Her fa­ther died from sui­cide in 2006 and the loss threw her into a de­pres­sion. His death later helped her to have a greater un­der­stand­ing about sui­cide from both sides of the line.

“I went to ther­apy and took drugs to deal with my de­pres­sion af­ter the sui­cide of my fa­ther. I read a lot of books and re­ally started to in­vest in un­der­stand­ing the phe­nom­ena of sui­cide.”

But the real prompt for Staskovskaja even­tu­ally be­com­ing a vol­un­teer was a more re­cent event that saw her par­tak­ing in essen­tially the same role as she does now on the hot­line. This time, with a per­sonal friend.

“My friend sent me a mes­sage which said, “I am sorry Julija, I have done a stupid thing.”

Staskovskaja knew im­me­di­ately this was re­lated to sui­cide.

“I called him and we talked for hours. I called an am­bu­lance and I even tried to call Jau­nimo Linija, but couldn’t, be­cause the lines were busy.”

Staskovskaja’s friend sur­vived and Jau­nimo Linija re­ceived a new vol­un­teer.

“Af­ter I went to sleep and woke up, I thought, “I am not an­gry, it doesn’t hurt”. Now I feel like I can go and vol­un­teer be­cause they re­ally need peo­ple.”

No pro­fes­sional qual­i­fi­ca­tions or de­gree is needed for some­one like Staskovskaja to be­come a vol­un­teer. The main req­ui­site is that a vol­un­teer syn­chro­nizes with the three core val­ues of Jau­nimo Linija: equal­ity, em­pa­thy and re­spon­si­bil­ity.

“It's not a se­cret that you can get touched by sui­cide so closely. I was full of knowl­edge that I wanted to share and when I fi­nally got to, it was by me lis­ten­ing,” says Staskovskaja.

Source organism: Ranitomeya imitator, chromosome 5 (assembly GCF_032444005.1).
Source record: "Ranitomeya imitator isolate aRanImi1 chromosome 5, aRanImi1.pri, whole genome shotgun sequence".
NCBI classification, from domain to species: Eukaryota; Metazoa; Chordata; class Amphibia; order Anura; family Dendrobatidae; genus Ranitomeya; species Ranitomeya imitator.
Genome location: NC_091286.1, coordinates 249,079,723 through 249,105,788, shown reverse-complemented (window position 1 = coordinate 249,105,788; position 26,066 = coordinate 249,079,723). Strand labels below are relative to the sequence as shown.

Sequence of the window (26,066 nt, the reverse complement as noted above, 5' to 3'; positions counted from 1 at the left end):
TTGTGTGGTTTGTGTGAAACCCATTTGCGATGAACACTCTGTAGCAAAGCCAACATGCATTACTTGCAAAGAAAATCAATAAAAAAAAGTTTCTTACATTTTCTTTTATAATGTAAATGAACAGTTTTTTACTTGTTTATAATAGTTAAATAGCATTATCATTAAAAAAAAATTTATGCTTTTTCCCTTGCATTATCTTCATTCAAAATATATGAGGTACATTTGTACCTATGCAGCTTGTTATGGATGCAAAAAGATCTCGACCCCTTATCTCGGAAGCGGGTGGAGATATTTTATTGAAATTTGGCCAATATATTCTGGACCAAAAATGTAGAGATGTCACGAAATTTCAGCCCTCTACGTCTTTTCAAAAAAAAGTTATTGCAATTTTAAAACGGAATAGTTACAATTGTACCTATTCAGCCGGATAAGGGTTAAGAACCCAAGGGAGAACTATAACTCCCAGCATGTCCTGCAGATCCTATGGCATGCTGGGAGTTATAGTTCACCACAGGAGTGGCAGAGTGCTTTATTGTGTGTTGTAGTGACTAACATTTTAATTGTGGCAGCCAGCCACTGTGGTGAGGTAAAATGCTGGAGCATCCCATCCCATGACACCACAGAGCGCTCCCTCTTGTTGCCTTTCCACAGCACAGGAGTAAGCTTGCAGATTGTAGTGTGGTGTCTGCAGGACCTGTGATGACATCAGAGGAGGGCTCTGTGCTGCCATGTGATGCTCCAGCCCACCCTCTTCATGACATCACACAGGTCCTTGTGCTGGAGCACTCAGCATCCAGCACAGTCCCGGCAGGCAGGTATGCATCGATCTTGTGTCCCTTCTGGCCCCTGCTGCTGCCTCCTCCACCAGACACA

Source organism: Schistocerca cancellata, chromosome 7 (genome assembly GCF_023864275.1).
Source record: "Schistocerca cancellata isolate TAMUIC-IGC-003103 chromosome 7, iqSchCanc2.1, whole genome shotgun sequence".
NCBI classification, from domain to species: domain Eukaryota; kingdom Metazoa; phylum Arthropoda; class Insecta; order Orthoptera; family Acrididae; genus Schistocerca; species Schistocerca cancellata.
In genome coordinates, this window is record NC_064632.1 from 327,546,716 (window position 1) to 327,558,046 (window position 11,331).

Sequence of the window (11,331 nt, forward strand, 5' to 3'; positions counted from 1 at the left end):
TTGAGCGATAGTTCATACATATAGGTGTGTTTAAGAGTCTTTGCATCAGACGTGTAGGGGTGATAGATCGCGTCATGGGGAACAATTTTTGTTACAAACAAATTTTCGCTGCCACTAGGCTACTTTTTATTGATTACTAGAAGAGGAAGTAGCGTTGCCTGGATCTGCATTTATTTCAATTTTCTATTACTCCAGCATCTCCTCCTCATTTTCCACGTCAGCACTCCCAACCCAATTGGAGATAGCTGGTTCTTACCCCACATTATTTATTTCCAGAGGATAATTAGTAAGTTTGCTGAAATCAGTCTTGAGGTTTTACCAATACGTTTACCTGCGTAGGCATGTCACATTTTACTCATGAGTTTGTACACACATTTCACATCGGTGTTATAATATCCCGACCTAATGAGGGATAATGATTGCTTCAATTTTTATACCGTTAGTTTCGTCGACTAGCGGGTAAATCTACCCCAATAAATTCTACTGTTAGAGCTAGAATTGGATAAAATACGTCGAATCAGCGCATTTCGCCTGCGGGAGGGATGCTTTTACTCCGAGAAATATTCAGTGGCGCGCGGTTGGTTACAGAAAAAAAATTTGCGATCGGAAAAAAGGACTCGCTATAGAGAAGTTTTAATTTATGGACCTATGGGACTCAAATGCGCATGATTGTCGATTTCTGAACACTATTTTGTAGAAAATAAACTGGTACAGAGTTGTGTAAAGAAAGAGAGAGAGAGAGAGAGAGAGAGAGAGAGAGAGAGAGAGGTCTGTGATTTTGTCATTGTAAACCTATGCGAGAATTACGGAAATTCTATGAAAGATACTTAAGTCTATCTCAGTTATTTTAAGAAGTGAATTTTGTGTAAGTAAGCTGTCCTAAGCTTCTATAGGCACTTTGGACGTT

Jau­nimo Linija is the most pop­u­lar hot­line in Lithua­nia and is fac­ing the chal­lenge of an­swer­ing all the calls. In 2012, they were only able to pick up 1 in ev­ery 20 calls. To­day, they are able to pick up 1 in ev­ery 3 calls they re­ceive, as they now have more phone lines, vol­un­teers and sup­port from the gov­ern­ment.

Inside sup­port

Work­ing at a sui­cide hot­line can be a stress­ful task, and Ju­lia Staskovskaja is by no means im­mune to the emo­tional im­pact the calls can have. She claims it is im­por­tant to keep a dis­tance from the call­ers to pro­tect them­selves. As the calls are anony­mous, the vol­un­teers are un­able to know if the per­son they talked with has died from sui­cide.

“I had a call once where I knew a lot about the per­son. It was a re­ally high sui­cide risk. I googled af­ter to see if he had sui­cided. From that day, I de­cided not to google any­more,” says Staskovskaja, not want­ing to be­come too at­tached to the in­di­vid­u­als she talks to.

The vol­un­teers are al­ways al­lowed to pull out of a call if they get too af­fected by it. They are also en­cour­aged to talk with other vol­un­teers or pro­fes­sion­als about their calls. This is some­thing that Staskovskaja didn’t take ad­van­tage of.